SOUTH BEND, IND. - The Triton Barrier, a water-filled highway barrier that absorbs the shock of a vehicle crash, is a product that could be made only by rotational molding, according to its manufacturer. A demonstration video shows a car sideswiping the orange and white Triton barriers, linked together with cables and interlocking pins. Water sprays out, a few sections get moved a few feet, and the car comes to a stop. Spin-Cast Plastics Inc. of South Bend rotomolds the hollow barrier around a large metal skeleton insert, which adds structural support. The resin is linear low density polyethylene.
The Triton is the type of product rotomolding advocates point to with pride - a unique plastic product that does things traditional materials, such as concrete barricades, can't do. Triton is the first device of its kind to qualify as ``crashworthy'' under strict federal standards, according to the company.
Even so, it isn't easy selling crash-safety products to highway departments, according to officials of Spin-Cast and its parent, Chicago-based Energy Absorption Systems Inc. EAS is part of the publicly traded firm Quixote Corp., also of Chicago.
Anybody who drives the interstate highways knows that the market for energy-absorbing safety products is huge, at least potentially. However, despite solid growth, the market has not exploded yet, according to George Ebersole, EAS president. EAS, with sales of about $45 million to $50 million, has about 70 percent of the market. The company pioneered the first highway crash cushions in the late 1960s. The Triton, which quickly can be set in place and filled with water, is approved for use in 27 states.
One challenge is serving, essentially, a different ``market'' in each state.
``The first thing you need to do is to get approval from the Federal Highway Administration,'' Ebersole said, which means the product has proven it will perform as advertised. ``Once you have that, that kind of gives you a license to sell to the states. Then you have to go through the same process once again'' before state departments of transportation.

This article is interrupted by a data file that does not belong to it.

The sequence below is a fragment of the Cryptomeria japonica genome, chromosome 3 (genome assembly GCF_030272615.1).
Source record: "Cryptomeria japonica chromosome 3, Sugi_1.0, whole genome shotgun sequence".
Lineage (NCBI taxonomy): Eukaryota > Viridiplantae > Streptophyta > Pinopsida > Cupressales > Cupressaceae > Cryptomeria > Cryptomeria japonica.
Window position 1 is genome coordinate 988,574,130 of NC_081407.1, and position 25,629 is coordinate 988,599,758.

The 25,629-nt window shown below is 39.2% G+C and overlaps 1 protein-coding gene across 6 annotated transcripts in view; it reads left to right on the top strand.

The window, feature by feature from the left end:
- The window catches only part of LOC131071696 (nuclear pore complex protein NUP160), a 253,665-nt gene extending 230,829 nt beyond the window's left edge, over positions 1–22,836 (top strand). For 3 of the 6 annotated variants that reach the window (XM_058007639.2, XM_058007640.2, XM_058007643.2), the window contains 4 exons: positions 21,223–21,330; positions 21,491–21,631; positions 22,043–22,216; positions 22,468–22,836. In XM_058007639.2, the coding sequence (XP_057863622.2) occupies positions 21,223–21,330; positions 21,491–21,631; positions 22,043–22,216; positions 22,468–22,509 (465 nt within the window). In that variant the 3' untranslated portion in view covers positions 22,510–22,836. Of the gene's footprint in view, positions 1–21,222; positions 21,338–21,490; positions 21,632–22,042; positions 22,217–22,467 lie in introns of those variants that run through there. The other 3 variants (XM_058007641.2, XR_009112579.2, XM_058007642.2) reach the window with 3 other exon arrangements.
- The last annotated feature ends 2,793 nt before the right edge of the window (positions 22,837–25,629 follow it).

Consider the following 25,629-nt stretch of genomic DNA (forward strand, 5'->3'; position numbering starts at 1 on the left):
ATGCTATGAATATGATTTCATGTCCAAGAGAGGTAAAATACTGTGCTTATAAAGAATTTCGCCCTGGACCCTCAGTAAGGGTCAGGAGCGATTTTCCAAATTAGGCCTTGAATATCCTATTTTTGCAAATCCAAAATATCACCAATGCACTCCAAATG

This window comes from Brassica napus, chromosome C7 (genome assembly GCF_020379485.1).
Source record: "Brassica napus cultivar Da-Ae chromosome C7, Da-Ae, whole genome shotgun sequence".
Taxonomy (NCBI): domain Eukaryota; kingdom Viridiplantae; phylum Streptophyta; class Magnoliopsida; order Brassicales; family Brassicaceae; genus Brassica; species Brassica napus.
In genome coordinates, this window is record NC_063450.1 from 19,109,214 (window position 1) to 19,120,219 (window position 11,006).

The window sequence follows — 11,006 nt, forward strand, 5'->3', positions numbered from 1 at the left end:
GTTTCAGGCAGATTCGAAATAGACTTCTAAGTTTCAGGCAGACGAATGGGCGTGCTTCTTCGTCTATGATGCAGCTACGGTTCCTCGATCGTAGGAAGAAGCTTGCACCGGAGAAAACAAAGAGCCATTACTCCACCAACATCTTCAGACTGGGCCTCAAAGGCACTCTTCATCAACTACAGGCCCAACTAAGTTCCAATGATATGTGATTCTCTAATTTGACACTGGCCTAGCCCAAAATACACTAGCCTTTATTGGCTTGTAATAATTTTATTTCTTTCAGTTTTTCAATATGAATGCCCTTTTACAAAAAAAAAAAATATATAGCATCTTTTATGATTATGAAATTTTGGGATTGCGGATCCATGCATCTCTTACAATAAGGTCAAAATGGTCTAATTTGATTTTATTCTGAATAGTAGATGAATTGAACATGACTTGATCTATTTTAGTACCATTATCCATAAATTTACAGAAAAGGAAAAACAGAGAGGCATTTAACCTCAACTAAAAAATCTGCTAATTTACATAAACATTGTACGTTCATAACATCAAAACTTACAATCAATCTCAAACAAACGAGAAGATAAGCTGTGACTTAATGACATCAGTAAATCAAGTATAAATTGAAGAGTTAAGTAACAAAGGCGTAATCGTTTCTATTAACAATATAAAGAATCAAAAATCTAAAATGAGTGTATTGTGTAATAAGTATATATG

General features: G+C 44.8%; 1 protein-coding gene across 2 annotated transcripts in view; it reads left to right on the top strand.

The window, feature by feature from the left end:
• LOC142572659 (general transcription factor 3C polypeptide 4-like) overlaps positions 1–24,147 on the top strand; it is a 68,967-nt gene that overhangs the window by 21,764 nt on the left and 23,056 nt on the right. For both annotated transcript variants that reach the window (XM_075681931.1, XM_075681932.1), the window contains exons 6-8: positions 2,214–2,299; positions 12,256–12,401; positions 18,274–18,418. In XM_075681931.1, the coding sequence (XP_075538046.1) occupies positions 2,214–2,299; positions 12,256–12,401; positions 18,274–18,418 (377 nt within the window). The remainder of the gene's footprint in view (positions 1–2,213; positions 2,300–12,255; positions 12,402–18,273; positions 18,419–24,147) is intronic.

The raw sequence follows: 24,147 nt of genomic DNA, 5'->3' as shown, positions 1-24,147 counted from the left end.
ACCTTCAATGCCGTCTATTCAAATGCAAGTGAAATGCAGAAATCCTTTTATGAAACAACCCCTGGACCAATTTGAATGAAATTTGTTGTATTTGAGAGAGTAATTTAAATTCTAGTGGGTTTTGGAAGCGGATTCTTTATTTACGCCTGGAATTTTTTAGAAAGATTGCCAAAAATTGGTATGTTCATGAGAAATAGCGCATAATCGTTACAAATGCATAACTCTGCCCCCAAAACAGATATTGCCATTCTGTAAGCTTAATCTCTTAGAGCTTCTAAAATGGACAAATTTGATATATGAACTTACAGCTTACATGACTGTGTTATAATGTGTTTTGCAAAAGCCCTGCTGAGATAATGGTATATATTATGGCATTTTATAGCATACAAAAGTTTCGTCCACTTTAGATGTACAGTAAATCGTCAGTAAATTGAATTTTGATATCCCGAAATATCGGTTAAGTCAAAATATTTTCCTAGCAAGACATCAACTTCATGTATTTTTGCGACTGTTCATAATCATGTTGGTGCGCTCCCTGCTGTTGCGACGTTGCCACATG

Another challenge is to enable highway officials to visualize how the product works. That is not a problem with reflector strips or signs, but crash barriers are a different story.
``How do you know that it works? You don't, unless yourun into one,'' Ebersole said.
The company ``proves'' products on a California test track.
Eric Strom, Spin-Cast vice president and general manager, said sometimes it takes a highway tragedy to spotlight crash-safety dangers.
``What we've got here is a solution to a problem that most people don't recognize as a problem until there's a fatality or serious injury,'' he said.
On the plus side, a movement is growing in Congress to separate four transportation trust funds from the federal budget. Such a move - supported by EAS - would remove $33 billion generated by taxes on gasoline and airplane tickets from the debate over deficit reduction. The money goes to airports, highways and bridges.
In South Bend, Spin-Cast runs seven rotomolding machines, generating rotomolding sales of $8 million a year, according to Plastics News and industry estimates. In addition to highway safety products, Spin-Cast also does custom molding for a wide range of markets.
Strom would like to see new materials developed for rotomolding.
``If we just had a rotomoldable ABS, this would be just a killer process,'' he said.
EAS was founded in 1969. Its first product was a water-filled bumper for taxicabs. Below are some of the products the company makes today:
The Energite III System, a series of yellow barrels filled with sand. When a vehicle hits the barrels, they break open and sand spills onto the vehicle, slowing it down. Spin-Cast molds the high density PE barrel, an HDPE inside cone that supports the sand and a black LLDPE lid.
The G-R-E-A-T System and the Hex-Foam Sandwich System, two crash cushions with black rotomolded LLDPE boxes filled with polyurethane foam. The boxes absorb the impact and slow the vehicle.
The Hi-Dro Sandwich and Hi-Dro Cluster Systems, and the CushionWall System. Spin-Cast rotomolds PVC tubes that stand upright, acting as water-filled cells.